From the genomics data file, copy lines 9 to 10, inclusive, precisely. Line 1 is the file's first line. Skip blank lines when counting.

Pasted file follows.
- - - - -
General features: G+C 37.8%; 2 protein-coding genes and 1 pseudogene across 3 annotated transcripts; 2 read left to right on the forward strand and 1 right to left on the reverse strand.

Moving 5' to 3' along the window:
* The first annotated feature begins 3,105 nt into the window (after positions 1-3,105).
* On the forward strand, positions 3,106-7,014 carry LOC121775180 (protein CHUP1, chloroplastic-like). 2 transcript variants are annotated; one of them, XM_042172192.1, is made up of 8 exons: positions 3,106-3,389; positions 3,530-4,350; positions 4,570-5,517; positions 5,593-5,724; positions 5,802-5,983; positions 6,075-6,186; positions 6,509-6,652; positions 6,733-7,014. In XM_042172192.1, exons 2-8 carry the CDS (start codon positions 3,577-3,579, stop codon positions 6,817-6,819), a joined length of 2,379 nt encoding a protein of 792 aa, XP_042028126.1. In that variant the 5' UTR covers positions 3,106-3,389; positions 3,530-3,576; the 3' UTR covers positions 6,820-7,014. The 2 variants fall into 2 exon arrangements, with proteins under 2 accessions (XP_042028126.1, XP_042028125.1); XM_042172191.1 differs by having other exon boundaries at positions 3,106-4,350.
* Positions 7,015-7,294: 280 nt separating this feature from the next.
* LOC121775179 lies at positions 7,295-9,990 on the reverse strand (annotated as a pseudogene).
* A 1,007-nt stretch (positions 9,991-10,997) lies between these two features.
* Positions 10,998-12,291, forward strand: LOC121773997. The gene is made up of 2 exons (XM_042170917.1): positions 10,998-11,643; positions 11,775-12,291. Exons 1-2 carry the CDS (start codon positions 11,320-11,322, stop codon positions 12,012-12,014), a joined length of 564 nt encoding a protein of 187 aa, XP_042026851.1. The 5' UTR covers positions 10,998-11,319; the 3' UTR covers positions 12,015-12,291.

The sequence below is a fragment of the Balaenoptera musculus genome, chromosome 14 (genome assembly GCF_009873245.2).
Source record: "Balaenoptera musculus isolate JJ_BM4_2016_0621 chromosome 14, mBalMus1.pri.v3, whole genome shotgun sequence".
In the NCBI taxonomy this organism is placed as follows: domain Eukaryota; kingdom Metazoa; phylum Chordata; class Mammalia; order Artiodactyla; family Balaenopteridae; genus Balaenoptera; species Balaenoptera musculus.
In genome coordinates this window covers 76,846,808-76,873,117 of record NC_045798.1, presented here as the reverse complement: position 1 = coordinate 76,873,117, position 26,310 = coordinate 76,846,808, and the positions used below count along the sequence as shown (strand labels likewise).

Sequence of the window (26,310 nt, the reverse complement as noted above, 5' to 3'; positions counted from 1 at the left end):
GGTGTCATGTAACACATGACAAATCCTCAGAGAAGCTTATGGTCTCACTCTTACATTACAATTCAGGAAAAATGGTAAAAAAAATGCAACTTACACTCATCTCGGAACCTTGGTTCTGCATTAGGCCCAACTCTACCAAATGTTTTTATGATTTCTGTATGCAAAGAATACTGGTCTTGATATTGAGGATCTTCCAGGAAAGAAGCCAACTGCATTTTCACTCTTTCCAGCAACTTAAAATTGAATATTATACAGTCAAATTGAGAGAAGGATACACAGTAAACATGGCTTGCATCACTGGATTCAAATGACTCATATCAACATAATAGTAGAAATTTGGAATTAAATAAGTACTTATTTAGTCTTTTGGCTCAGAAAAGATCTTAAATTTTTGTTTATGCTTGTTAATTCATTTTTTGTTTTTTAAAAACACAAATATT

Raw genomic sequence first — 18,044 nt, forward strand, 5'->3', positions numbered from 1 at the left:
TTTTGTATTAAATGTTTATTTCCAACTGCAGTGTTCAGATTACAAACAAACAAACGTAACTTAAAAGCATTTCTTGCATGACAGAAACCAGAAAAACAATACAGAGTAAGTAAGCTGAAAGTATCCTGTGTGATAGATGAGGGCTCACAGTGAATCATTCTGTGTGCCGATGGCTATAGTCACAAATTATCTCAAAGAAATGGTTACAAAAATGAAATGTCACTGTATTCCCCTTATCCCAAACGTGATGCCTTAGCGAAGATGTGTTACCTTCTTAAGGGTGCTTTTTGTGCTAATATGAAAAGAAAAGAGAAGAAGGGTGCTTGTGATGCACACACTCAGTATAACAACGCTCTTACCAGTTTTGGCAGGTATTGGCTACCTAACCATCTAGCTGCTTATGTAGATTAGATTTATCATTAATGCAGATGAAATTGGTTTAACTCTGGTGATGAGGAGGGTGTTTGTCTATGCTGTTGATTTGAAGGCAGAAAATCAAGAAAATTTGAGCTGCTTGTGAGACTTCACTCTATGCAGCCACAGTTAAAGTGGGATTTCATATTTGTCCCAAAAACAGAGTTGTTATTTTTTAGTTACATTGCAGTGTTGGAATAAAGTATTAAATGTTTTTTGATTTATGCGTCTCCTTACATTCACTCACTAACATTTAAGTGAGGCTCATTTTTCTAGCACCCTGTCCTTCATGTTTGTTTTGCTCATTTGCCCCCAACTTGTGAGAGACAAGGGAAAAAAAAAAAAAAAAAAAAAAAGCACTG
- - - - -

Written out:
The sequence below is a fragment of the Balaenoptera musculus genome, chromosome 14 (genome assembly GCF_009873245.2).
Source record: "Balaenoptera musculus isolate JJ_BM4_2016_0621 chromosome 14, mBalMus1.pri.v3, whole genome shotgun sequence".